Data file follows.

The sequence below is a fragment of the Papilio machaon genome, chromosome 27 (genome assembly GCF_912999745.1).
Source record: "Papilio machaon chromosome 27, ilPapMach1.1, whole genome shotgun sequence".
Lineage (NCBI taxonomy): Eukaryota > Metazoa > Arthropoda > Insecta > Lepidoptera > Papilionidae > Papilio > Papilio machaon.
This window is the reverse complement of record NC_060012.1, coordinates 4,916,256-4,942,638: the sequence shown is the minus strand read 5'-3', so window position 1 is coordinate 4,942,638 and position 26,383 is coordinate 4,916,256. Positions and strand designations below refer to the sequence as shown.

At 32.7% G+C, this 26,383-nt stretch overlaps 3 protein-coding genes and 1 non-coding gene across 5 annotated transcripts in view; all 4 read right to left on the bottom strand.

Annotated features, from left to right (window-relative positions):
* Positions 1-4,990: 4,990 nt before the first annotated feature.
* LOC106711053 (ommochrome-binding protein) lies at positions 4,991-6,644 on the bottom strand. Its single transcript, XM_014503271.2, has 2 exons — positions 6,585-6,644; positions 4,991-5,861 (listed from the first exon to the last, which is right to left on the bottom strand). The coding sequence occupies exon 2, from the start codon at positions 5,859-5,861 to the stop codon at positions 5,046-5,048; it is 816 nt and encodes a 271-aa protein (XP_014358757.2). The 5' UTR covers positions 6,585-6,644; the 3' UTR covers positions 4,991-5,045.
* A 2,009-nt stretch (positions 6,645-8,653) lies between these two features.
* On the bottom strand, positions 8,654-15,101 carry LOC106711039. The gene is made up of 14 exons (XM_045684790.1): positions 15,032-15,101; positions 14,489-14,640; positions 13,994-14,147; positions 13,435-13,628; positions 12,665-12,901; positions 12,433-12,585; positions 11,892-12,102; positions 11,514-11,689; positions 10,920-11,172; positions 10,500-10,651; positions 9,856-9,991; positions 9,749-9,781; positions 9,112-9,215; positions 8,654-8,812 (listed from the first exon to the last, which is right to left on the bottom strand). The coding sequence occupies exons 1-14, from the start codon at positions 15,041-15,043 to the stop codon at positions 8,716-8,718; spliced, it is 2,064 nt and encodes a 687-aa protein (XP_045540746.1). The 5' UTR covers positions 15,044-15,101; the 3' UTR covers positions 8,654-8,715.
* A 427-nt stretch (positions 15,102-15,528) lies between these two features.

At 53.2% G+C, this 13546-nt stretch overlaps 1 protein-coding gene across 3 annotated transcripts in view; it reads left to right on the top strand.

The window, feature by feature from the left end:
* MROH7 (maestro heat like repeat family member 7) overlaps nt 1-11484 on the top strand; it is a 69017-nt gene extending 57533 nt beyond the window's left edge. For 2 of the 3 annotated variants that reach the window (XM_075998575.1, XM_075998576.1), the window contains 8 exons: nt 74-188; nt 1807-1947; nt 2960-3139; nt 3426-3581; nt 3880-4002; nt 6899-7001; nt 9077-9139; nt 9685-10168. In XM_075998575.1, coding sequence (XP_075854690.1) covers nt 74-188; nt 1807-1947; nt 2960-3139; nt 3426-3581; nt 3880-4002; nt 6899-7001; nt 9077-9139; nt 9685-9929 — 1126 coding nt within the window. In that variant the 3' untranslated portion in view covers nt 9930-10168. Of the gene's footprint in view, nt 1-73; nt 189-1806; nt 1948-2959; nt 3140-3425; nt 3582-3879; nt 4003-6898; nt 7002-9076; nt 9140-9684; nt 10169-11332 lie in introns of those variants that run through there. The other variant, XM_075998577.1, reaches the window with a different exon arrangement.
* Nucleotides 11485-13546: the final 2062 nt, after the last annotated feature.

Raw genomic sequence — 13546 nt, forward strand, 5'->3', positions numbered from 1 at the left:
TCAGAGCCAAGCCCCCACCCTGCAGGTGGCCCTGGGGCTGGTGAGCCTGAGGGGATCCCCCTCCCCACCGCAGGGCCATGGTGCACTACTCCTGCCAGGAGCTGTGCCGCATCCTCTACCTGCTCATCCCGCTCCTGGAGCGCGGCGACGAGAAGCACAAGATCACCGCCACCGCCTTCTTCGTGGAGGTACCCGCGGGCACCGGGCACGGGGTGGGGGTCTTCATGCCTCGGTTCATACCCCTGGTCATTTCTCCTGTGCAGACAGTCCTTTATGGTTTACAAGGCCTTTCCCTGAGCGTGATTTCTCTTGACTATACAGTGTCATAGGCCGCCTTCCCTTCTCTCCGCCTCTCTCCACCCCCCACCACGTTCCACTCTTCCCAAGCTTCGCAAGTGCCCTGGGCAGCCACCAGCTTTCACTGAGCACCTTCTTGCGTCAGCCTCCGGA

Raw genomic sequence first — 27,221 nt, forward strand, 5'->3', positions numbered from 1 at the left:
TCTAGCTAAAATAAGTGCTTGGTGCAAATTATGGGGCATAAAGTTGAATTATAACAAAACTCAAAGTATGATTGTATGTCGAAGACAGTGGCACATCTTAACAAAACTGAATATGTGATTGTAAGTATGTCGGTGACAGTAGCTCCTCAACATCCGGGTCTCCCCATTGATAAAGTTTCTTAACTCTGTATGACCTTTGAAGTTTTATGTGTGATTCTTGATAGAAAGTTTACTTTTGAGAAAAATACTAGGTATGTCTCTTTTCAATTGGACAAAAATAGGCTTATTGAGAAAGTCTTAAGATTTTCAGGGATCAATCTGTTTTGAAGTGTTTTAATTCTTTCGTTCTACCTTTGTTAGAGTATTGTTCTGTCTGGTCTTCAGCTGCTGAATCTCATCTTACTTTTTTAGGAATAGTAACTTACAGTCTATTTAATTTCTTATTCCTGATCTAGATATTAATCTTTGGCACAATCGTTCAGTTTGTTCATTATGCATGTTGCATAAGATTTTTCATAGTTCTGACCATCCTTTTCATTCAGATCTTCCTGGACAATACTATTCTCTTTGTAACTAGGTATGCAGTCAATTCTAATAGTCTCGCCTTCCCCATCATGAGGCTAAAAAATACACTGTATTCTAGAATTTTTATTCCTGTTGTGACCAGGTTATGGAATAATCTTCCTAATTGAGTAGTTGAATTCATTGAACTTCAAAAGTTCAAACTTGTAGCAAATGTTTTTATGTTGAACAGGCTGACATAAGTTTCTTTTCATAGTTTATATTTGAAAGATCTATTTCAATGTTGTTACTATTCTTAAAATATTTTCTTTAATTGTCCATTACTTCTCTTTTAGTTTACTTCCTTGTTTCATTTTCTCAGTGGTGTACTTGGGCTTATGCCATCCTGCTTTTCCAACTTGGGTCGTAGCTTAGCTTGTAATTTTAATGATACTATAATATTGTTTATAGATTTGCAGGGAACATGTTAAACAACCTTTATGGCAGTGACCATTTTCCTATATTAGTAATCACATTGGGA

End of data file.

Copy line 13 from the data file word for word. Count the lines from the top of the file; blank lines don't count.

The window, feature by feature from the left end: